*** Info: already exists). This account is then used to run these special
*** Info: servers.
*** Info: Note that creating a new user requires that the current account
*** Info: have Administrator privileges itself.
*** Info: No privileged account could be found.
*** Info: This script plans to use 'cyg_server'.
*** Info: 'cyg_server' will only be used by registered services.
*** Query: Do you want to use a different name? (yes/no) no
*** Query: Create new privileged user account 'ACMEHOST\cyg_server' (Cygwin name: 'cyg_server')? (yes/no) yes
*** Info: Please enter a password for new user cyg_server.  Please be sure
*** Info: that this password matches the password rules given on your system.
*** Info: Entering no password will exit the configuration.
*** Query: Please enter the password: mysecret
*** Query: Reenter:
*** Info: User 'cyg_server' has been created with password 'mysecret'. 

The important info is this:

*** Info: It’s not possible to use the LocalSystem account for services
*** Info: that can change the user id without an explicit password
*** Info: (such as passwordless logins [e.g. public key authentication]
*** Info: via sshd) when having to create the user token from scratch.

So, the first thing that we need to do is to stop “CYGWIN sshd” service and change logon account for the sshd service as shown on the following screenshots:



At this point you can not start the service yet, if you try you’ll find in /var/log/sshd.log the following error:

/var/empty must be owned by root and not group or world-writable.

What we need to do is to change owner of the directory /var/empty from SYSTEM to cyg_server. Open cygwin.bat and run:

// check current permissions

$ ls -al /var/empty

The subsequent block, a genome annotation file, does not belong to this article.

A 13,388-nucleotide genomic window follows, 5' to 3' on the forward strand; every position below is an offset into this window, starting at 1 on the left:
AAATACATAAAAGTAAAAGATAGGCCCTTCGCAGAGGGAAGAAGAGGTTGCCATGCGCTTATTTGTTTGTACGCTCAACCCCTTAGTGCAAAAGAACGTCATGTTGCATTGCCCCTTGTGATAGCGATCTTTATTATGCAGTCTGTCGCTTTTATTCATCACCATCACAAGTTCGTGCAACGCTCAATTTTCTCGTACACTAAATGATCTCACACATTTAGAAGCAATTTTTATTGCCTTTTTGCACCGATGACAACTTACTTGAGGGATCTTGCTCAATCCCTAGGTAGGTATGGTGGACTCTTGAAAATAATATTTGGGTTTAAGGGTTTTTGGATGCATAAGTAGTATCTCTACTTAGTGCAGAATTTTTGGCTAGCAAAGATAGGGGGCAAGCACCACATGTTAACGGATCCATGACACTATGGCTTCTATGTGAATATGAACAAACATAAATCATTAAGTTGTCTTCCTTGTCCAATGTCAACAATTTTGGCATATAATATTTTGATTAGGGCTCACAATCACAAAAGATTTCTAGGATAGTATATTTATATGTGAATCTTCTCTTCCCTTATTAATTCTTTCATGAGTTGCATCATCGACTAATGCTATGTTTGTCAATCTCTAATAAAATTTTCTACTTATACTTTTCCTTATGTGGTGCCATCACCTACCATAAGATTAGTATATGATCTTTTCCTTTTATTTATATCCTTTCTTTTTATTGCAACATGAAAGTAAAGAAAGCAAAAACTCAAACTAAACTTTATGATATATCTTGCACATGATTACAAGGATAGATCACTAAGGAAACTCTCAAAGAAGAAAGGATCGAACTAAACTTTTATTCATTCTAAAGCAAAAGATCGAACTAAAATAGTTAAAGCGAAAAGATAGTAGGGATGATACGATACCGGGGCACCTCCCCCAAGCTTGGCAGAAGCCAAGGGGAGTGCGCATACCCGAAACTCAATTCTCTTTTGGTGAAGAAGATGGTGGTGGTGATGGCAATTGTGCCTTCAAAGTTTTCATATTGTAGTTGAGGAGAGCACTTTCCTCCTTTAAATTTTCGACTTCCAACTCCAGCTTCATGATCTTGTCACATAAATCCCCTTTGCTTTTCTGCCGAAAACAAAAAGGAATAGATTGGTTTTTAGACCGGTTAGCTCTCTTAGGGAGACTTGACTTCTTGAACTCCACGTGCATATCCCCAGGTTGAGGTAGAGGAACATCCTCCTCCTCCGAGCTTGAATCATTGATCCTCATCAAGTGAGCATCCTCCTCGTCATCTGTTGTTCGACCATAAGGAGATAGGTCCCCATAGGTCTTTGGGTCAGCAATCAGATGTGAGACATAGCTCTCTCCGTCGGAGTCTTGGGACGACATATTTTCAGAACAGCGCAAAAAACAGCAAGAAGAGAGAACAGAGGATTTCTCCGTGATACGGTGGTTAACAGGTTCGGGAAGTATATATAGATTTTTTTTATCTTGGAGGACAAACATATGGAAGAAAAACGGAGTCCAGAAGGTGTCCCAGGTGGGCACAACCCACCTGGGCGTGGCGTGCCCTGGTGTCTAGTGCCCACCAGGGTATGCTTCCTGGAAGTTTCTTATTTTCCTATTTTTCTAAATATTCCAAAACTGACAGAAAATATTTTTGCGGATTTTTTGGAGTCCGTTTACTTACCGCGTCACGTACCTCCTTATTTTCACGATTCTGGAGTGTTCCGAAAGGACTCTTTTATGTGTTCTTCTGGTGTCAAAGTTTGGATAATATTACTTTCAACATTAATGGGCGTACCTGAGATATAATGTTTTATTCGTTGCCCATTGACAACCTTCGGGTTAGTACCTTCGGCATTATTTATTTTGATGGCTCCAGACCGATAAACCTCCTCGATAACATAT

total 0
drwx------+ 1 SYSTEM ACMEHOST+None 0 Mar  6 12:10 .
drwxr-xr-x+ 1 alesk ACMEHOST+None 0 Mar  6 12:10 ..

or with:

$ getfacl /var/empty

# file: /var/empty
# owner: SYSTEM
# group: ACMEHOST+None

// So I tried to change the owner to cyg_server:

$ chown cyg_server /var/empty
invalid user cyg_server

// What? At first I didn't know why is cyg_server invalid, but then 
// I realized that I added only one (my) account in /etc/passwd, so I
// need to append cyg_server user as well:

$ mkpasswd -l -u cyg_server >> /etc/passwd

// restared cygwin.bat shell and run

$ chown ACMEHOST+cyg_server /var/empty

Remember that by default username is prefixed by hostname.

// if you ever wish to change back to Local System account, 
// all that is needed is to again change Service account
// under which CYGWIN sshd is running and owner of /var/empty:

$ chown SYSTEM /var/empty

At this point you should be able to start “CYGWIN sshd” service under local cyg_server account. The last thing you need to do is to test the connection with public key authentication. I used Mobaxterm for that on my workstation ACMEWKS, but you could as easily use Cygwin SSH on your workstation:

In MobaXterm window: